The Problem with Manual Risk Assessment

Once upon a time, spreadsheets and piecing-together tracking software were “good enough” solutions to predict risk. If the risk department was lucky, they might’ve even received automated reports from the efforts of their manual tracking. But as customers continue to prefer online processes over what was once the brick-and-mortar way of conducting business, these outdated assessment methods simply cannot keep up. 

As a result, risk managers have had to resolve gaps in their data collection to adapt to the modern customer. They’ve done this by pulling more data from more sources and hiring larger teams of employees. But the biggest challenge remains, and that is how to eliminate the tedious elements (and errors) of manual processing. This brings us back to the main question: how do insurers predict the increase of individual risks without increasing manual labor. The answer is still AI. 

Data collection powered by AI gives insurers a “peek behind the curtain” while an applicant fills out an application. Because at the end of the day, an online applicant can give you all the information they think you need to access risk, but unless you see how they’re behaving behind the screen, insurers can only *hope* they’re being truthful. Unfortunately, hopefulness doesn’t play well with accurate risk assessment. 

What manual processes can be automated?

We’ve seen pushback against AI for fear of losing the “human touch” in processes, whether that’s executing nuanced strategies or fear of robots taking away our jobs. After all, how much can AI really automate without a human reviewer? 

These are valid concerns, but we need to consider how AI-powered models — overseen by humans — can have a positive impact on risk prediction. AI-powered models have the potential to directly impact every stage, from the online application to claims processing, and all the critical steps in between. 

Here are a few ways AI is optimized for automation in insurance:

Detecting fraud: Intelligent predictive models can help insurers understand their applicants in ways that were previously impossible, making it possible to prevent and detect fraudulent behavior in your systems. 

Predicting risk: Insurers can instantly predict if a user is a liability, a high-risk customer, low intent searcher, or displaying bot activity.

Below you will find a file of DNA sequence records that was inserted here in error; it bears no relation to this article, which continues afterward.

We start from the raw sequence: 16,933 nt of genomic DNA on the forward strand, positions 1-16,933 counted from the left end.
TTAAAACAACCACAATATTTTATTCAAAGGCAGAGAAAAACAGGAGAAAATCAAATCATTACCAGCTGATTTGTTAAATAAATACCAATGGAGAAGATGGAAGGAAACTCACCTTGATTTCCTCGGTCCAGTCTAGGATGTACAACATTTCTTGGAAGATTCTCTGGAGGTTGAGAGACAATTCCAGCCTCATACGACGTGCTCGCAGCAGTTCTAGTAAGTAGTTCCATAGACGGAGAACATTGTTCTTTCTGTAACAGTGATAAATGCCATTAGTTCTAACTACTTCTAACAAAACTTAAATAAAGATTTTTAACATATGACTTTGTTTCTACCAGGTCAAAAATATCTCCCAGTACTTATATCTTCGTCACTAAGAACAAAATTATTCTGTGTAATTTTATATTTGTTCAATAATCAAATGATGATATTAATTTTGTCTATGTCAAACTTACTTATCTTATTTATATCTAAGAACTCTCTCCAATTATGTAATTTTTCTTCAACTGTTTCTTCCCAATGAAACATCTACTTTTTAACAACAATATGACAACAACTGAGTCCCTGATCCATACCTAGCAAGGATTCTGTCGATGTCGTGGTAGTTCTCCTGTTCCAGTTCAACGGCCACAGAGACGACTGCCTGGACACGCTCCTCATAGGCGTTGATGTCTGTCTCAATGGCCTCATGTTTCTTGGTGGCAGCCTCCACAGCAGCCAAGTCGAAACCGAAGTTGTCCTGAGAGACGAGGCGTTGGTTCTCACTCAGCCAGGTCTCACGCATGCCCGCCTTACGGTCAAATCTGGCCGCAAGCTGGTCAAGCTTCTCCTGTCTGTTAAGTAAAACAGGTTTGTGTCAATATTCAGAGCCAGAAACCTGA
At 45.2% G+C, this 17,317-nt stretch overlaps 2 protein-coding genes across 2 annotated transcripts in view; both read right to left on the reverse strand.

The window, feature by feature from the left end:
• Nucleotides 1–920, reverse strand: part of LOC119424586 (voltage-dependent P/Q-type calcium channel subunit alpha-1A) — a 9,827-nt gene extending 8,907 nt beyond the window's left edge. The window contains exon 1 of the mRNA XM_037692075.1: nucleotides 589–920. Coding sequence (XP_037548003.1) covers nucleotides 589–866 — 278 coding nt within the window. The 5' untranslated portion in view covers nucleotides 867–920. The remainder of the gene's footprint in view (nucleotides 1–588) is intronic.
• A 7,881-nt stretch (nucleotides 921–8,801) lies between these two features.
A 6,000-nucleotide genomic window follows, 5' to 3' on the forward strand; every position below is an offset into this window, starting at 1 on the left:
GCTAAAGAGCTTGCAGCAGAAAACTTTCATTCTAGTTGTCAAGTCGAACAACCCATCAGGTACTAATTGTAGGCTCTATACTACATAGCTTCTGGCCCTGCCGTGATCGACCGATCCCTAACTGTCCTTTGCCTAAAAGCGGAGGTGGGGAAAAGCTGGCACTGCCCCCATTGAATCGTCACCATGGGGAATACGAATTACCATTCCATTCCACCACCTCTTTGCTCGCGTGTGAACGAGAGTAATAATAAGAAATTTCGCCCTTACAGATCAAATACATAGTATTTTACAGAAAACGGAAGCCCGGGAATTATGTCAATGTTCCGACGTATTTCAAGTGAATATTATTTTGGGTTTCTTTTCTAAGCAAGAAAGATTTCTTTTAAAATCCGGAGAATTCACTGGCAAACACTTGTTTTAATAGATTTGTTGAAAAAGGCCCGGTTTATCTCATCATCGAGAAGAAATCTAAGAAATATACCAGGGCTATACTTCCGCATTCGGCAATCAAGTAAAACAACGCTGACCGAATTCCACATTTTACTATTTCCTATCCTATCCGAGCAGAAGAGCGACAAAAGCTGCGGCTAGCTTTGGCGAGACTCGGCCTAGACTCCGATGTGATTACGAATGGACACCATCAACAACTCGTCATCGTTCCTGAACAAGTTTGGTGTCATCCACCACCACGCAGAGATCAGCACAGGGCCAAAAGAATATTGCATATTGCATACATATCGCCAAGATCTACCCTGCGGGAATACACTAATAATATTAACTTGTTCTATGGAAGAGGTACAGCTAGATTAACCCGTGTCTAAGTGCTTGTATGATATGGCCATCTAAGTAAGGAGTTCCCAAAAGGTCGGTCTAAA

Underwriting: Underwriters can reduce bias, rates of human error, and ultimately boost the insurer’s bottom line with straight-through processing.

Claims processing: Insurers and underwriters can analyze user behavior during digital claims to predict their intent and create better outcomes.

Optimize operations: Predictive models also can help manage resources, set pricing, predict client retention, predict turnover, and predict revenue and expenses. 

Tools that automate risk assessment

For an automated risk assessment tool to predict risk in real-time, it needs to be able to react in real-time. Without real-time analytics, risk is only assessed in hindsight, which often is no longer helpful. 

For example, if your online customer used an auto-fill setting to commit fraud during the application process, you wouldn’t be able to detect it unless it was monitored in real-time. Or, what if your user was displaying ‘fidgety’ online behavior with the intent to receive a better quote or commit misrepresentation? If you didn’t have “eyes” on their real-time actions, their application would go through processing, and you’d never know. 

Real-time AI risk assessment tools allow risk signals and scoring that can be consumed offline or in real-time to dynamically intervene when an application shows signs of risky behavior. This allows you to further qualify an applicant before approving their policy.

It’s easier than ever for risky and fraudulent applications to sneak past the current defenses of insurance companies’ risk and fraud departments. That’s why our team at ForMotiv developed the only real-time, first-party intent AI software for insurance companies. Our “digital polygraph” analyzes user behavior and accurately predicts whether it’s a risky or fraudulent application while the user is still in the application. 

But we don’t stop there —  we enable carriers to dynamically add or remove friction tailored to the individual user. As carriers move towards consumer complete and accelerated underwriting, having the ability to intuitively triage a risky application can make the difference between a profitable quarter, or one in the red.

So, how do insurers predict the increase of individual risks? With the right AI tools. Schedule a call and we’ll show you how it all works together.